Irish Twitter Is On Fire Right Now With Women Sharing Experiences Of Walking Alone At Night

Sparked by a discussion on rape culture on RTÉ last night.

alone-at-night

Things got heated on Brendan O’Connor’s news discussion show Cutting Edge last night during a discussion about rape culture in Ireland.

Journal.ie‘s News Editor Sinead O’Carroll spoke about her experience on the show’s regular “soapbox” slot, describing rape as something that’s “used as a weapon” against women, that’s “joked about… sang about… and passed off as something else.”

Many viewers took issue with journalist Niamh Horan’s on-air response, during which she accused Sinéad of promoting “scared little mouse syndrome,” and added that modern feminism made women fear men.

Since the show aired, Twitter has been awash with women sharing their own experiences of rape culture, but it’s this thread from journalist Paul Hosford that has been getting the most reaction.

“I get why men get defensive on the issue of rape culture. I really do. I actually had a similar experience not long ago,” he wrote, going on to describe an experience he had one evening when he was walking the five-minute journey home from his bus stop behind a woman in her early twenties.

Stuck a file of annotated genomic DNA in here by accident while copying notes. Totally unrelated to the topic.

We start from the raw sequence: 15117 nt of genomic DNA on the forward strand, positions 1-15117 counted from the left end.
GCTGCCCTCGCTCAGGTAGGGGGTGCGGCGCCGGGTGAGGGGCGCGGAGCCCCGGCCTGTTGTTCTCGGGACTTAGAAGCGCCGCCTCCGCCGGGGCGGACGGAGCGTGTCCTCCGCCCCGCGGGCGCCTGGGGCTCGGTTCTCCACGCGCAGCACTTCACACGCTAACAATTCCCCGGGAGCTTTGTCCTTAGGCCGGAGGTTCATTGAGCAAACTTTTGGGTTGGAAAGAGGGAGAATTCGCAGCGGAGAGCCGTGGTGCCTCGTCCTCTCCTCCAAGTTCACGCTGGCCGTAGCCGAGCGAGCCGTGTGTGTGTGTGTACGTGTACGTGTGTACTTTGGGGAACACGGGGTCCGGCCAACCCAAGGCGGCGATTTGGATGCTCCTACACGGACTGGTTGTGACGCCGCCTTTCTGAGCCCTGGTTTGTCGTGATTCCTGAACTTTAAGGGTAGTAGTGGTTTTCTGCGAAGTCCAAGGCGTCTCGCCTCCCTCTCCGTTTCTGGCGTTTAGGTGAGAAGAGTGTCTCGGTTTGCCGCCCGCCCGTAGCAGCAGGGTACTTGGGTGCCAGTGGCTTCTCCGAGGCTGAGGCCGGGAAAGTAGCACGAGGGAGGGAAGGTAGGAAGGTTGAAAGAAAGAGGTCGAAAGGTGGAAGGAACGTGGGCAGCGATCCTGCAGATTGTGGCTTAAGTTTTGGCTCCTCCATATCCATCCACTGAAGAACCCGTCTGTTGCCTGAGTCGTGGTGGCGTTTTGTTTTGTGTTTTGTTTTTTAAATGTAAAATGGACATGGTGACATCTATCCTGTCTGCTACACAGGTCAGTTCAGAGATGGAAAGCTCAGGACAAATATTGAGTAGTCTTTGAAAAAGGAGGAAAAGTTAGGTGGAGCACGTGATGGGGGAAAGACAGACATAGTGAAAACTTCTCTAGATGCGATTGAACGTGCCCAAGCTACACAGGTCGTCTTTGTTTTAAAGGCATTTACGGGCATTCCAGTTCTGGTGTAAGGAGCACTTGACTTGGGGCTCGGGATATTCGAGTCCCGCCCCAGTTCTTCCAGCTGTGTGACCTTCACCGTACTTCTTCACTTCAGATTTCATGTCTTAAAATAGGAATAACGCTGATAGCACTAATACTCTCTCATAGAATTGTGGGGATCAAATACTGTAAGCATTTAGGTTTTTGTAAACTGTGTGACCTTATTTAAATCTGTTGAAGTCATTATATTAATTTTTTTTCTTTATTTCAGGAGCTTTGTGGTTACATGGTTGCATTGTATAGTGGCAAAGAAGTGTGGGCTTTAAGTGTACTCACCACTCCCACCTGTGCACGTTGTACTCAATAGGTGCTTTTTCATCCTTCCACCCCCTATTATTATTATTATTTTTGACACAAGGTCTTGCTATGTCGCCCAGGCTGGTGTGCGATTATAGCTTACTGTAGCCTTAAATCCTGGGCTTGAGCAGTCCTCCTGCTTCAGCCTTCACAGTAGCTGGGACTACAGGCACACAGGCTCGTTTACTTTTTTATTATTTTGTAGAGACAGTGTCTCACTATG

“I recognise the girl, she lives around the corner. So I think nothing of walking behind her. But after a minute she stops and makes this kind of OTT gesture (like a big “after you, sire” for me to walk in front of her.”

Paul described how initially he was “furious” that she would think he had any kind of bad intentions, but that he soon after realised he needed to check his privilege.

“And when I get in, it hits me right in the fucking jaw: It’s not about me. And now I’m just embarrassed for being offended. I mean, imagine living in a world where you feel you *have* to walk behind men? Imagine not feeling safe in the three minute walk to your house? And yeah, men feel unsafe a lot. But every single day?

“And *that* is rape culture. It’s not that men are milling around the streets raping women left and right. It’s more nebulous. And that makes it so much harder to tackle, to recognise our own behaviour impacts on women. But that doesn’t mean we can dismiss it.”

There have been hundreds of responses from men and women alike, describing their own experiences and, in some cases, their difficult realisations.

 

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